# Browsing by Author "Bollerslev, Tim"

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Item Restricted A Capital Asset Pricing Model with Time Varying Covariances(Journal of Political Economy, 1988) Bollerslev, Tim; Engle, Robert F; Wooldridge, Jeffrey MItem Open Access ARCH Models(1994) Bollerslev, Tim; Engle, Robert F; Nelson, Daniel BThis chapter evaluates the most important theoretical developments in ARCH type modeling of time-varying conditional variances. The coverage include the specification of univerate parametric ARCH models, general inference procedures, conditions for stationarity and ergodicity, continuous time methods, aggregation and forecasting of ARCH models, multivariate conditional covariance formulations, and the use of model selection criteria in an ARCH context. Additionally, the chapter contains a discussion of the empirical regularities pertaining to the temporal variation in financial market volatility. Motivated in part by recent results on optimal filtering, a new conditional variance model for better characterizing stock return volatility is also presented.Item Open Access Common Persistence in Conditional Variances(Econometrica, 1994) Bollerslev, Tim; Engle, Robert FItem Open Access Daily House Price Indexes: Volatility Dynamics and Longer-Run Predictions(2014) Wang, WenjingThis dissertation presents the construction procedure of “high-frequency” daily measure of changes in housing valuations, and analyzes its return dynamics, as well as investigates its relationship to capital markets. The dissertation consists of three chapters. The first chapter introduces the house price index methodologies and housing transaction data, and reviews the related literature. The second chapter shows the construction and modeling of daily house price indexes and highlights the informational advantage of the daily indexes. The final chapter provides detailed empirical and theoretical investigations of housing index return volatilities.

Chapter 2 discusses the relationship of the housing market with the other markets, such as consumer good market and financial markets. Different housing price indexes and their construction methodologies are introduced, with emphases on the repeat sales model and S&P/Case Shiller Home Price Index. A detailed description of the housing transaction data I use in the dissertation is also provided in this chapter.

Chapter 3 is co-authored with Professor Tim Bollerslev and Professor Andrew Patton. We construct daily house price indexes for ten major U.S. metropolitan areas. Our calculations are based on a comprehensive database of several million residential property transactions and a standard repeat-sales method that closely mimics the procedure used in the construction of the popular monthly Case-Shiller house price indexes. Our new daily house price indexes exhibit dynamic features similar to those of other daily asset prices, with mild autocorrelation and strong conditional heteroskedasticity. The correlations across house price index returns are low at the daily frequency, but rise monotonically with the return horizon, and are commensurate with existing empirical evidence for existing monthly and quarterly house price series. Timely and accurate measures of house prices are important in a variety of applications, and are particularly valuable during times of turbulence, such as the recent housing crisis. To quantify the informational advantage of our daily index, we show that a relatively simple multivariate time series model for the daily house price index returns, explicitly allowing for commonalities across cities and GARCH effects, produces forecasts of monthly house price changes that are superior to various alternative forecast procedures based on lower frequency data.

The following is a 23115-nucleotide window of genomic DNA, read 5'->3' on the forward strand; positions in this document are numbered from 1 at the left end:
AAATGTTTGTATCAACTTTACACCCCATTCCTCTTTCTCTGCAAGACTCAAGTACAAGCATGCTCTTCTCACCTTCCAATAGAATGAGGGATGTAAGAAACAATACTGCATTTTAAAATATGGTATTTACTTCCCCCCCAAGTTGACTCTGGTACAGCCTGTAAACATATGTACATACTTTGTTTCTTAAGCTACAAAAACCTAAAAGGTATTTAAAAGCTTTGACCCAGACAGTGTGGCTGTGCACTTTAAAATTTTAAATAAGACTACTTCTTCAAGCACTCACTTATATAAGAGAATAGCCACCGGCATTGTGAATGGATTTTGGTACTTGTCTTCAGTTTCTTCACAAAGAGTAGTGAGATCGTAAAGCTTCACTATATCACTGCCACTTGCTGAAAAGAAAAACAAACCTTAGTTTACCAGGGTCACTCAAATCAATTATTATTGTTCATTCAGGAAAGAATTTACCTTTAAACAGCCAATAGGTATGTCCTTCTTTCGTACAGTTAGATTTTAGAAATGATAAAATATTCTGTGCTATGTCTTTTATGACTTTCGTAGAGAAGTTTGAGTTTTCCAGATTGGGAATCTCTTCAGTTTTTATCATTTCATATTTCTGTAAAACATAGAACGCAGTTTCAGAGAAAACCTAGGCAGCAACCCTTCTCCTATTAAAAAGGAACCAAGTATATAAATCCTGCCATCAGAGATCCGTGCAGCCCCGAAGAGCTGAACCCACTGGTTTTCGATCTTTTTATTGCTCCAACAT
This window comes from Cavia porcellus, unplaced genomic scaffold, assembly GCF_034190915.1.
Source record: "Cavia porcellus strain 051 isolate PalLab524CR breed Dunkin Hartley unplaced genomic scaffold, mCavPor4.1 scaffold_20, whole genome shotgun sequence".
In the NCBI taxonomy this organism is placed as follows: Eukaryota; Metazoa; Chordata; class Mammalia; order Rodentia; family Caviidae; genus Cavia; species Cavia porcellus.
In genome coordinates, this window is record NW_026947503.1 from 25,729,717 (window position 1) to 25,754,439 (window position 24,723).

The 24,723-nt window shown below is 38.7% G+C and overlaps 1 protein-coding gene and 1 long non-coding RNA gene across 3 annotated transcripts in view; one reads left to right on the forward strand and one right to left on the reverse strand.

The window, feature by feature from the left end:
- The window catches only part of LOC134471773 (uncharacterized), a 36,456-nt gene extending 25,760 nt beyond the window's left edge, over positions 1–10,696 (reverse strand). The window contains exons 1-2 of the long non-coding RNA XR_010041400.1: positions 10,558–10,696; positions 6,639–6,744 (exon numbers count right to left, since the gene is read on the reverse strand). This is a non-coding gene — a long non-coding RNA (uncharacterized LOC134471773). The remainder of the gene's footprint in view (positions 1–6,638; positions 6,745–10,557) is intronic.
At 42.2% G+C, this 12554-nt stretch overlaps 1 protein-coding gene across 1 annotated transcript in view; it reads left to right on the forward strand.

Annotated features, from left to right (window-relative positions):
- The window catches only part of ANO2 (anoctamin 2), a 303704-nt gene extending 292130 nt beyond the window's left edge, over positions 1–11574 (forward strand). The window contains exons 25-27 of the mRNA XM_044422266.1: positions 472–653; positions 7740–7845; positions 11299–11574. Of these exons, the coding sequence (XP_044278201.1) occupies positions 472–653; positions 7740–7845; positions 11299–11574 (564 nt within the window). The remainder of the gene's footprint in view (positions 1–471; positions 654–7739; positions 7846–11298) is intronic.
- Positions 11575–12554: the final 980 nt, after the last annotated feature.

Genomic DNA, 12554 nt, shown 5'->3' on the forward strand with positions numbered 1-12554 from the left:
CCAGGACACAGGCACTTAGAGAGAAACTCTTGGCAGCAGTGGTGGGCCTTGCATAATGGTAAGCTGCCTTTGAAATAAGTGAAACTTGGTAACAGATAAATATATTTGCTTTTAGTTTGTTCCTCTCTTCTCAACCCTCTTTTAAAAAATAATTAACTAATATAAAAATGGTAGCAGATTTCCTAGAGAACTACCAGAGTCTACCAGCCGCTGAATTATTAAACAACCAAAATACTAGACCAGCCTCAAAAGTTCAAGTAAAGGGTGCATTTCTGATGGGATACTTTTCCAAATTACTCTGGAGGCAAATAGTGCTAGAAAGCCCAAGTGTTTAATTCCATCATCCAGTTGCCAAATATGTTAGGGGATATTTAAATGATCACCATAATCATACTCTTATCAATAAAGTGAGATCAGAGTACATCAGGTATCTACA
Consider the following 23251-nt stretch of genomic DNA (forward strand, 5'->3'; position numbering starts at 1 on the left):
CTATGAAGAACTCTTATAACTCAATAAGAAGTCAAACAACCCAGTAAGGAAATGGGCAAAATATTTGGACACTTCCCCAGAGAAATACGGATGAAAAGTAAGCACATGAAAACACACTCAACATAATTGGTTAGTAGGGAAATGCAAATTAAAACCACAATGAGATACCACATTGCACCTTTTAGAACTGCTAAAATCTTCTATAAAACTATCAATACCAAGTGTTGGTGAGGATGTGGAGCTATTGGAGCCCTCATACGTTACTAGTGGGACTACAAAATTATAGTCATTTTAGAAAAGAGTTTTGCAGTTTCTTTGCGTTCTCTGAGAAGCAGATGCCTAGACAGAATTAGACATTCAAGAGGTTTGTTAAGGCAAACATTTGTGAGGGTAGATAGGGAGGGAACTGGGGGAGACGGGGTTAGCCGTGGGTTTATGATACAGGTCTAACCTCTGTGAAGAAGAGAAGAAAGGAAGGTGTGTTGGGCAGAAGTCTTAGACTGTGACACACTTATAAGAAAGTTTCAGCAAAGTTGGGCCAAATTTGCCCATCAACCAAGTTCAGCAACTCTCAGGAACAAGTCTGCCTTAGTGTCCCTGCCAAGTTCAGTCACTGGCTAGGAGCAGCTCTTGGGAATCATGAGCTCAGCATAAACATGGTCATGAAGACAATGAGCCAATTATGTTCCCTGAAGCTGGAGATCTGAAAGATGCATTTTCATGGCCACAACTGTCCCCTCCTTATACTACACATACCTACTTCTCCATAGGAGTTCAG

Chapter 4 investigates the properties of housing index return volatilities. Similar to stock market volatility, housing volatilities are found to respond asymmetrically to negative and positive returns. A direct test of volatility on changes in loan-to-value ratio suggests that the observed volatility asymmetry does not stem from changes in degree of housing financial leverage, but could result from the risk premium carried by housing volatility, which is supported by a consumption-based asset pricing model with housing. Moreover, housing and stock volatilities are found to be positively correlated from a set of predictive regressions based on realized variances of housing and stock markets, in which higher (lower) volatility in one market will be followed by higher (lower) volatility in the other. Finally, housing and stock cross-sectional return dispersions are shown to contain useful information in predicting both within-market and cross-market realized volatilities.